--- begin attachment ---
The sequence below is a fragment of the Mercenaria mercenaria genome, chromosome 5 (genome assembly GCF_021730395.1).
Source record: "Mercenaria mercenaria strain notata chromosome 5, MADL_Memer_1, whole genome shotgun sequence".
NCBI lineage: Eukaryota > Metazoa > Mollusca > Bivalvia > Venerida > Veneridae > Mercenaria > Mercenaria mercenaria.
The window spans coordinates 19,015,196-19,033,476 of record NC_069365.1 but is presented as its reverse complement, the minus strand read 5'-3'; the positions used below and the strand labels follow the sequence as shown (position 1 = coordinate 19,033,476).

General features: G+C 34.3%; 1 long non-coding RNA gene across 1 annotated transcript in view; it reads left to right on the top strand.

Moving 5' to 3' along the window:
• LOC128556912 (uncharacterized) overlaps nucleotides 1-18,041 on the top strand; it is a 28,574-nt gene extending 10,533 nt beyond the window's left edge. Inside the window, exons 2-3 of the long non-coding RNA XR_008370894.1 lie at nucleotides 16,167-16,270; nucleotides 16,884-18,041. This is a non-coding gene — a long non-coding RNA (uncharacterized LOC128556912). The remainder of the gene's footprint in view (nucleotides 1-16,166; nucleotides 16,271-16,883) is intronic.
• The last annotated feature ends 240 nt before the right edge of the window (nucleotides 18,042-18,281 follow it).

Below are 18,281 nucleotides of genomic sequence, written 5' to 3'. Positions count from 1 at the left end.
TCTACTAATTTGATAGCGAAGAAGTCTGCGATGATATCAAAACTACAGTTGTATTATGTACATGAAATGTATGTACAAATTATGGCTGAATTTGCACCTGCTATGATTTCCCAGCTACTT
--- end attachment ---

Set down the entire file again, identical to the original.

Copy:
The sequence below is a fragment of the Mercenaria mercenaria genome, chromosome 5 (genome assembly GCF_021730395.1).
Source record: "Mercenaria mercenaria strain notata chromosome 5, MADL_Memer_1, whole genome shotgun sequence".
NCBI lineage: Eukaryota > Metazoa > Mollusca > Bivalvia > Venerida > Veneridae > Mercenaria > Mercenaria mercenaria.
The window spans coordinates 19,015,196-19,033,476 of record NC_069365.1 but is presented as its reverse complement, the minus strand read 5'-3'; the positions used below and the strand labels follow the sequence as shown (position 1 = coordinate 19,033,476).

General features: G+C 34.3%; 1 long non-coding RNA gene across 1 annotated transcript in view; it reads left to right on the top strand.

Moving 5' to 3' along the window:
• LOC128556912 (uncharacterized) overlaps nucleotides 1-18,041 on the top strand; it is a 28,574-nt gene extending 10,533 nt beyond the window's left edge. Inside the window, exons 2-3 of the long non-coding RNA XR_008370894.1 lie at nucleotides 16,167-16,270; nucleotides 16,884-18,041. This is a non-coding gene — a long non-coding RNA (uncharacterized LOC128556912). The remainder of the gene's footprint in view (nucleotides 1-16,166; nucleotides 16,271-16,883) is intronic.
• The last annotated feature ends 240 nt before the right edge of the window (nucleotides 18,042-18,281 follow it).

Below are 18,281 nucleotides of genomic sequence, written 5' to 3'. Positions count from 1 at the left end.
TCTACTAATTTGATAGCGAAGAAGTCTGCGATGATATCAAAACTACAGTTGTATTATGTACATGAAATGTATGTACAAATTATGGCTGAATTTGCACCTGCTATGATTTCCCAGCTACTT